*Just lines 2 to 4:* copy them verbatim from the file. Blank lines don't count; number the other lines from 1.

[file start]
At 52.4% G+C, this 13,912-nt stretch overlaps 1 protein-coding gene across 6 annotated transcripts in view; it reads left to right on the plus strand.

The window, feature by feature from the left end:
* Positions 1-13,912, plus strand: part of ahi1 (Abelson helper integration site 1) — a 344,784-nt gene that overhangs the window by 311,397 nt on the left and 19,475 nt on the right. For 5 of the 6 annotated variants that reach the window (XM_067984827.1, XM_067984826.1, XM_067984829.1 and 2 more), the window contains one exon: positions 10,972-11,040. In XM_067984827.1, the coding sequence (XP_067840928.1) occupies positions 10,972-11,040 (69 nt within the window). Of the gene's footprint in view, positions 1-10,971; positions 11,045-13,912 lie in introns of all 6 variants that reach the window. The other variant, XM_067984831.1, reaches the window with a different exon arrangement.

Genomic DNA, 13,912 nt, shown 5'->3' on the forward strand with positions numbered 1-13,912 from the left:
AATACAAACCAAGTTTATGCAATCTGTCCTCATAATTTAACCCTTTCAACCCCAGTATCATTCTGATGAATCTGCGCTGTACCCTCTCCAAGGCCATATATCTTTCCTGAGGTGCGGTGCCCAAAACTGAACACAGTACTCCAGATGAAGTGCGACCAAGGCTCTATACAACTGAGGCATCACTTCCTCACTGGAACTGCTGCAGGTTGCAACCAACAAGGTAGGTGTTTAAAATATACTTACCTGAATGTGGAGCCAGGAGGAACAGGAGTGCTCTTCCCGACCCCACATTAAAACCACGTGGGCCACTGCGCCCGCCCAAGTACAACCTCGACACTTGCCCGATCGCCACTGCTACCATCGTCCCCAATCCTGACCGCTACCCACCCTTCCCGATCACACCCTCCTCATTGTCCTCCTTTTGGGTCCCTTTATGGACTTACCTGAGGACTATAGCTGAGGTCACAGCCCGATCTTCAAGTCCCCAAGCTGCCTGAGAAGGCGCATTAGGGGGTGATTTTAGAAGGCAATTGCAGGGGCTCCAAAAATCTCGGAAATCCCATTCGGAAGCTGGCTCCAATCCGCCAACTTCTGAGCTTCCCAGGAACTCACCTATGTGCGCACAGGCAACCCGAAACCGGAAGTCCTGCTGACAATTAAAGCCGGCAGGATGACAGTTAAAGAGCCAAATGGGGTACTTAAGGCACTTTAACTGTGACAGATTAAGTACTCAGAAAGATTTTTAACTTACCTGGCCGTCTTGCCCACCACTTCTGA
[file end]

The window, feature by feature from the left end:
* Positions 1-13,912, plus strand: part of ahi1 (Abelson helper integration site 1) — a 344,784-nt gene that overhangs the window by 311,397 nt on the left and 19,475 nt on the right. For 5 of the 6 annotated variants that reach the window (XM_067984827.1, XM_067984826.1, XM_067984829.1 and 2 more), the window contains one exon: positions 10,972-11,040. In XM_067984827.1, the coding sequence (XP_067840928.1) occupies positions 10,972-11,040 (69 nt within the window). Of the gene's footprint in view, positions 1-10,971; positions 11,045-13,912 lie in introns of all 6 variants that reach the window. The other variant, XM_067984831.1, reaches the window with a different exon arrangement.

Genomic DNA, 13,912 nt, shown 5'->3' on the forward strand with positions numbered 1-13,912 from the left: